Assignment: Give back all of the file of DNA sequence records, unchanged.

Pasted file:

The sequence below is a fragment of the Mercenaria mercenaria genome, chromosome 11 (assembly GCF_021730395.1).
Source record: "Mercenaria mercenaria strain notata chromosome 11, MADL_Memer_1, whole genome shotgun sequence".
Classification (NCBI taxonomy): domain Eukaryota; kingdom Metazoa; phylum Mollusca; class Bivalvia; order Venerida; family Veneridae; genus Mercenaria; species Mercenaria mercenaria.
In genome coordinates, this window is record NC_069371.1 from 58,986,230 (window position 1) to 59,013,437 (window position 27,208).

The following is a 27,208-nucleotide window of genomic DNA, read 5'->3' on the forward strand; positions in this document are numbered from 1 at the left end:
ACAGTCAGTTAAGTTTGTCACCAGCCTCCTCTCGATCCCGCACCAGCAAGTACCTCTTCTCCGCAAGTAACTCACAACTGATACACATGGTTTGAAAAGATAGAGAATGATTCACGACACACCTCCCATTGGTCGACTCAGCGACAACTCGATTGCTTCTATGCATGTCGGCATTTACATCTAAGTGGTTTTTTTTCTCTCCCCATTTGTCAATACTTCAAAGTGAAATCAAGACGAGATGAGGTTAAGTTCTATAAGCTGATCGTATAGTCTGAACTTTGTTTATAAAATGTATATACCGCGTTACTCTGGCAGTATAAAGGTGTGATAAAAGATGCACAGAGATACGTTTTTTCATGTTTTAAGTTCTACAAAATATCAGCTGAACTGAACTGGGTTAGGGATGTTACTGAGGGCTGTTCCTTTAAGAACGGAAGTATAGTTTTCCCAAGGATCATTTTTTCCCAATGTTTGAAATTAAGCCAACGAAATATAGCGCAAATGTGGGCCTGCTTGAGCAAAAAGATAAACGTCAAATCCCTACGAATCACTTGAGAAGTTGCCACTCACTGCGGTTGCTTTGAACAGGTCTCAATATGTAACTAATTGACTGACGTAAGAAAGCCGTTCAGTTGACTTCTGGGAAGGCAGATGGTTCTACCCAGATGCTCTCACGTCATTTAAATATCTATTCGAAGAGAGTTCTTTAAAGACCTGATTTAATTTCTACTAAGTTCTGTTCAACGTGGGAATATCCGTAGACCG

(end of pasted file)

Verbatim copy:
The sequence below is a fragment of the Mercenaria mercenaria genome, chromosome 11 (assembly GCF_021730395.1).
Source record: "Mercenaria mercenaria strain notata chromosome 11, MADL_Memer_1, whole genome shotgun sequence".
Classification (NCBI taxonomy): domain Eukaryota; kingdom Metazoa; phylum Mollusca; class Bivalvia; order Venerida; family Veneridae; genus Mercenaria; species Mercenaria mercenaria.
In genome coordinates, this window is record NC_069371.1 from 58,986,230 (window position 1) to 59,013,437 (window position 27,208).

The following is a 27,208-nucleotide window of genomic DNA, read 5'->3' on the forward strand; positions in this document are numbered from 1 at the left end:
ACAGTCAGTTAAGTTTGTCACCAGCCTCCTCTCGATCCCGCACCAGCAAGTACCTCTTCTCCGCAAGTAACTCACAACTGATACACATGGTTTGAAAAGATAGAGAATGATTCACGACACACCTCCCATTGGTCGACTCAGCGACAACTCGATTGCTTCTATGCATGTCGGCATTTACATCTAAGTGGTTTTTTTTCTCTCCCCATTTGTCAATACTTCAAAGTGAAATCAAGACGAGATGAGGTTAAGTTCTATAAGCTGATCGTATAGTCTGAACTTTGTTTATAAAATGTATATACCGCGTTACTCTGGCAGTATAAAGGTGTGATAAAAGATGCACAGAGATACGTTTTTTCATGTTTTAAGTTCTACAAAATATCAGCTGAACTGAACTGGGTTAGGGATGTTACTGAGGGCTGTTCCTTTAAGAACGGAAGTATAGTTTTCCCAAGGATCATTTTTTCCCAATGTTTGAAATTAAGCCAACGAAATATAGCGCAAATGTGGGCCTGCTTGAGCAAAAAGATAAACGTCAAATCCCTACGAATCACTTGAGAAGTTGCCACTCACTGCGGTTGCTTTGAACAGGTCTCAATATGTAACTAATTGACTGACGTAAGAAAGCCGTTCAGTTGACTTCTGGGAAGGCAGATGGTTCTACCCAGATGCTCTCACGTCATTTAAATATCTATTCGAAGAGAGTTCTTTAAAGACCTGATTTAATTTCTACTAAGTTCTGTTCAACGTGGGAATATCCGTAGACCG